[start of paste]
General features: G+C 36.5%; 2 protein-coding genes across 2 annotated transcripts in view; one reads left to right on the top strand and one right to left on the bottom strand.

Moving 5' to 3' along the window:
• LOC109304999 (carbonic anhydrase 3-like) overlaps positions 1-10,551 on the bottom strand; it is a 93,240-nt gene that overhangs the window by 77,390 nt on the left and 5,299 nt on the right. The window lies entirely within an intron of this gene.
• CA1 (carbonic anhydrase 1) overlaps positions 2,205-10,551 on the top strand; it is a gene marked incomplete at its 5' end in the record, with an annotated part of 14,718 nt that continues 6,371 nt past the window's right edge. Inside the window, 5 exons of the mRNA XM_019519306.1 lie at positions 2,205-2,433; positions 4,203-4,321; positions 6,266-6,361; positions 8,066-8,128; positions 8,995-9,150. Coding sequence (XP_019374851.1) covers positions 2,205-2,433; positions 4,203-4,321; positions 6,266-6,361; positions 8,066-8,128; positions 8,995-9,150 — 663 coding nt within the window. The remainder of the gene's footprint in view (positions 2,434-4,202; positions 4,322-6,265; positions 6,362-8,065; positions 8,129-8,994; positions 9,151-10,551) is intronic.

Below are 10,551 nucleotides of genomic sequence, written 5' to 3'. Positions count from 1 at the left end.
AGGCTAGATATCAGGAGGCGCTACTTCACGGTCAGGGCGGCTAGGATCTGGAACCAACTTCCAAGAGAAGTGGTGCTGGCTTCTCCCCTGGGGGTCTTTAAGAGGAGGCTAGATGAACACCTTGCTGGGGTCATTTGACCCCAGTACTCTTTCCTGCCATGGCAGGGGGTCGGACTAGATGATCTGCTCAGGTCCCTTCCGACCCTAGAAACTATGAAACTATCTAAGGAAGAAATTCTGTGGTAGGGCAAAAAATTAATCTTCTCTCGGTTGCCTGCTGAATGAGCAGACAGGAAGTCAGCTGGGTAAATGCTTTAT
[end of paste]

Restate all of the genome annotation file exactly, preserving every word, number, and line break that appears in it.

General features: G+C 36.5%; 2 protein-coding genes across 2 annotated transcripts in view; one reads left to right on the top strand and one right to left on the bottom strand.

Moving 5' to 3' along the window:
• LOC109304999 (carbonic anhydrase 3-like) overlaps positions 1-10,551 on the bottom strand; it is a 93,240-nt gene that overhangs the window by 77,390 nt on the left and 5,299 nt on the right. The window lies entirely within an intron of this gene.
• CA1 (carbonic anhydrase 1) overlaps positions 2,205-10,551 on the top strand; it is a gene marked incomplete at its 5' end in the record, with an annotated part of 14,718 nt that continues 6,371 nt past the window's right edge. Inside the window, 5 exons of the mRNA XM_019519306.1 lie at positions 2,205-2,433; positions 4,203-4,321; positions 6,266-6,361; positions 8,066-8,128; positions 8,995-9,150. Coding sequence (XP_019374851.1) covers positions 2,205-2,433; positions 4,203-4,321; positions 6,266-6,361; positions 8,066-8,128; positions 8,995-9,150 — 663 coding nt within the window. The remainder of the gene's footprint in view (positions 2,434-4,202; positions 4,322-6,265; positions 6,362-8,065; positions 8,129-8,994; positions 9,151-10,551) is intronic.

Below are 10,551 nucleotides of genomic sequence, written 5' to 3'. Positions count from 1 at the left end.
AGGCTAGATATCAGGAGGCGCTACTTCACGGTCAGGGCGGCTAGGATCTGGAACCAACTTCCAAGAGAAGTGGTGCTGGCTTCTCCCCTGGGGGTCTTTAAGAGGAGGCTAGATGAACACCTTGCTGGGGTCATTTGACCCCAGTACTCTTTCCTGCCATGGCAGGGGGTCGGACTAGATGATCTGCTCAGGTCCCTTCCGACCCTAGAAACTATGAAACTATCTAAGGAAGAAATTCTGTGGTAGGGCAAAAAATTAATCTTCTCTCGGTTGCCTGCTGAATGAGCAGACAGGAAGTCAGCTGGGTAAATGCTTTAT